Harry Ransom Center Acquires Lifework of Famous Photographer Fritz Henle

“My father’s three mantras were ‘beauty,’ ‘truth,’ and ‘freedom,’” the daughter of the late photographer Fritz Henle, Tina Henle, tells me over the phone. She’s sitting at home in St. Augustine, Florida, a day’s flight away from St. Croix in the U.S. Virgin Islands where she grew up watching her father at work when he wasn’t traveling around the world. “Those three words motivated my father’s life,” she says, remembering the plaque he used to keep on his desk that simply read: “freedom.”

For nearly 60 years, Henle photographed for U.S. magazines like Time-Life, Harper’s Bazaar, and Glamour. Deemed the “last of the great Classical photographers” by photo-historian Helmut Gernsheim,  Henle could almost always be found with a Rolleiflex camera hanging around his neck, capturing moments in time, from snapshots of pre-war Japan in the 1930s to Frida Kahlo in Mexico.

Since 1979, the Ransom Center has been adding to a collection of more than 1,000 color and black-and-white photographs taken by Henle and in 2009, the center celebrated the centenary of Henle’s birth with the UT Press publication of Fritz Henle: In Search of Beauty. Now, an archive of Henle’s expansive career will be housed at the Harry Ransom Center. The collection includes around 180,000 black-and-white negatives, 10,000 color transparencies, 150 contact sheet books, 11 books of magazine clippings and tear sheets, and thousands of prints.

“My dad was so grateful and so inspired to be in the Ransom Center,” Tina says. “He felt his work could not have entered a better institution for its honoring, its preservation, and its accessibility.”

Henle was born in Dortmund, Germany, in 1909, just a few years before the start of World War I. His father was a surgeon on the front lines who  dabbled in photography in his spare time. Though Henle’s family expected him to become a doctor like the generations before him, his childhood days spent in a dark room inevitably led him to secretly enroll at the Bavarian State College for Photography in Munich.

A gifted photographer, Henle graduated in just one year and immediately took a position as a commercial photographer for a German shipping line, traveling to places like India, China, Japan, and Korea. But in 1936, as Adolf Hitler gained power, he decided to leave his own country. Though Henle wasn’t raised Jewish, his grandfather was—and generationally, that was close enough to make staying in Germany unsafe. “This doesn’t often get spoken about,” Tina says, “but my dad got out by convincing the Nazis that he should go to America to photograph the U.S. for them—that was his ticket out, by the skin of his teeth.”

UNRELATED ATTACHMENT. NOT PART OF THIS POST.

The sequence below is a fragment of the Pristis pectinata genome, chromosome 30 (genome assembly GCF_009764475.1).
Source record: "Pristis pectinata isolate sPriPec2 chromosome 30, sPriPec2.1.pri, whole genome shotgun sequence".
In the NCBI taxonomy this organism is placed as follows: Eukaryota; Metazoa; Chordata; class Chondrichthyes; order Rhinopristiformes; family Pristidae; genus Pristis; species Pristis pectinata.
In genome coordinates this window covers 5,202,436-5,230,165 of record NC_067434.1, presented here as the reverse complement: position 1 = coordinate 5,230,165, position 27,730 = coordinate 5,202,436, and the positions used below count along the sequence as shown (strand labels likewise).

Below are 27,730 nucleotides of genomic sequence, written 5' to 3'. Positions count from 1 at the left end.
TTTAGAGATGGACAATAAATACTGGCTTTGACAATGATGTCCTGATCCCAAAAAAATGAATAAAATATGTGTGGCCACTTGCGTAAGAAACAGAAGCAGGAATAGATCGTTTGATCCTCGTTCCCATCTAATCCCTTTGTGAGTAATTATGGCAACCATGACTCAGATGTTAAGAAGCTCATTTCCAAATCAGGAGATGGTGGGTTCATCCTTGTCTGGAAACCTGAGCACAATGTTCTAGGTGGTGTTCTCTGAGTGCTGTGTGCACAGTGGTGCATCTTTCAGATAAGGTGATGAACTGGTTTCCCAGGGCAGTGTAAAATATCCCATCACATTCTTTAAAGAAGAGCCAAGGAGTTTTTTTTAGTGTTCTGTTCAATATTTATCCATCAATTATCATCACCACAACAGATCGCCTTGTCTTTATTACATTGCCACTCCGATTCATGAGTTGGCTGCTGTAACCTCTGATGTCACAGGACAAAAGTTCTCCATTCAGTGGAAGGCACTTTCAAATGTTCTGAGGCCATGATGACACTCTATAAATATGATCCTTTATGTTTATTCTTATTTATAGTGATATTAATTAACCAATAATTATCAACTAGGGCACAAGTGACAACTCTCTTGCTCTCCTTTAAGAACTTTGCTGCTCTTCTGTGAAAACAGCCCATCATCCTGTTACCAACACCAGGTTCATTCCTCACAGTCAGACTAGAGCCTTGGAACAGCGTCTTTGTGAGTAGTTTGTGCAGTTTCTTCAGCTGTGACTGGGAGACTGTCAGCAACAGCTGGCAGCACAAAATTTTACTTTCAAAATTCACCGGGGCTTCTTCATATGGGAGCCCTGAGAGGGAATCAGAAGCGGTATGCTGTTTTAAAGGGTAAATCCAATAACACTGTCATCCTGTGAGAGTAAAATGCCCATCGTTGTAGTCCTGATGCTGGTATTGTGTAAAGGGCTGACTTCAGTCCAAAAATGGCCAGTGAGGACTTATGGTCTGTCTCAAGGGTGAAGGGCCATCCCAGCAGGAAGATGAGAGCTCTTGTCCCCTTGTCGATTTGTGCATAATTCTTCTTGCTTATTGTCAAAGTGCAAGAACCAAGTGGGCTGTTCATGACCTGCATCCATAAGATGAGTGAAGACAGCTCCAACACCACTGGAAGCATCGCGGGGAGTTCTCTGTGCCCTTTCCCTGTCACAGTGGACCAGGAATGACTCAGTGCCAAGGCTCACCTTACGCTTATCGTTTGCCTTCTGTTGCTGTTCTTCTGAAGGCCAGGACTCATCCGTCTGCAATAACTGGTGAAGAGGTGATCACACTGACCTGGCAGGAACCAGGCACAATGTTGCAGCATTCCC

By 1937, at age 29, Henle, who Tina describes as having been quiet, humble, and generous, had become a successful freelance photojournalist in America. He made a name for himself by wearing many different hats: as a top fashion photographer,   the go-to portrait man for the era’s notables, and as a documentarian, snapping his travels to Japan, India, Mexico, and the Caribbean. In just four years, his photographs were printed in more than 50 stories in Life, and graced the cover five times, including one titled “Texas High-School Girls” from March 1938, featuring two young women in cowgirl hats, spinning lassos in the air.

But it’s an image rarely published anywhere (other than the Ransom Center’s book on Henle’s work) that Tina finds herself thinking about most often. It’s a photo of a young man in Mexico in 1945, captured mid-flight as he dives off a makeshift, wooden diving board into a pool. Titled “The Diver,” the black-and-white shot shows the silhouette of the man soaring above the camera with just the sky behind him. “My dad caught a most spontaneous, beautiful moment,” Tina says, noting he had only the single exposure of the diver on the roll of film. “It spoke to that ‘freedom,’ that ‘beauty,’ and his ability to just open up to the present moment.”

Tina believes her father’s experiences living through two world wars and leaving his home deeply influenced his art, though she says he wasn’t one to talk about his past much. Disenchanted with what Germany became in the 1930s, Henle refused to speak German for two decades and did not return home until 1959, when his mother was diagnosed with cancer.

“Something changed for him at that point—a door opened for him,” Tina says. From that year forward, he returned to Germany every summer

until he died in 1993. Tina, a photographer herself, says he inspired her and each of her three siblings to pursue careers in the arts, too. He taught them to be curious of other cultures and see the world from different perspectives.

“His constant motivation and vision was all about expressing the beauty in the world versus the dark backdrop that was so often the reality of his life,” Tina says. “His art was where he found his solace and his freedom.”

Photographs courtesy of the Fritz Henle Papers and Photography Collection, Harry Ransom Center © The Fritz Henle Estate

 
 
 

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